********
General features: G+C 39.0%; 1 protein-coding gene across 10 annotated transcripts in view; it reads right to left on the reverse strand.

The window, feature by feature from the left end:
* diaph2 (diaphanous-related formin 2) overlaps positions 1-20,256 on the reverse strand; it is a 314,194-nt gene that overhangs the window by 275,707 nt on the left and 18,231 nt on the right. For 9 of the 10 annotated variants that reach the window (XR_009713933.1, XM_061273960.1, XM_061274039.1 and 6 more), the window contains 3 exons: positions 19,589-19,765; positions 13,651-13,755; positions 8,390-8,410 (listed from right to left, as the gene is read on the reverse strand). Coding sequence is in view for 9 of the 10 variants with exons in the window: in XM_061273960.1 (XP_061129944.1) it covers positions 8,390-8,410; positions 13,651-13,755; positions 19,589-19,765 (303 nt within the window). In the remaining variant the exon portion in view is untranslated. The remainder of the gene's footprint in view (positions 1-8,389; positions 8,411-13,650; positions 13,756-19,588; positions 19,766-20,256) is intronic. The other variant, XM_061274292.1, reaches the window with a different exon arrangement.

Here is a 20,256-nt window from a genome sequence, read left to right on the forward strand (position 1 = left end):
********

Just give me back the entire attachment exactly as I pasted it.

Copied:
General features: G+C 39.0%; 1 protein-coding gene across 10 annotated transcripts in view; it reads right to left on the reverse strand.

The window, feature by feature from the left end:
* diaph2 (diaphanous-related formin 2) overlaps positions 1-20,256 on the reverse strand; it is a 314,194-nt gene that overhangs the window by 275,707 nt on the left and 18,231 nt on the right. For 9 of the 10 annotated variants that reach the window (XR_009713933.1, XM_061273960.1, XM_061274039.1 and 6 more), the window contains 3 exons: positions 19,589-19,765; positions 13,651-13,755; positions 8,390-8,410 (listed from right to left, as the gene is read on the reverse strand). Coding sequence is in view for 9 of the 10 variants with exons in the window: in XM_061273960.1 (XP_061129944.1) it covers positions 8,390-8,410; positions 13,651-13,755; positions 19,589-19,765 (303 nt within the window). In the remaining variant the exon portion in view is untranslated. The remainder of the gene's footprint in view (positions 1-8,389; positions 8,411-13,650; positions 13,756-19,588; positions 19,766-20,256) is intronic. The other variant, XM_061274292.1, reaches the window with a different exon arrangement.

Here is a 20,256-nt window from a genome sequence, read left to right on the forward strand (position 1 = left end):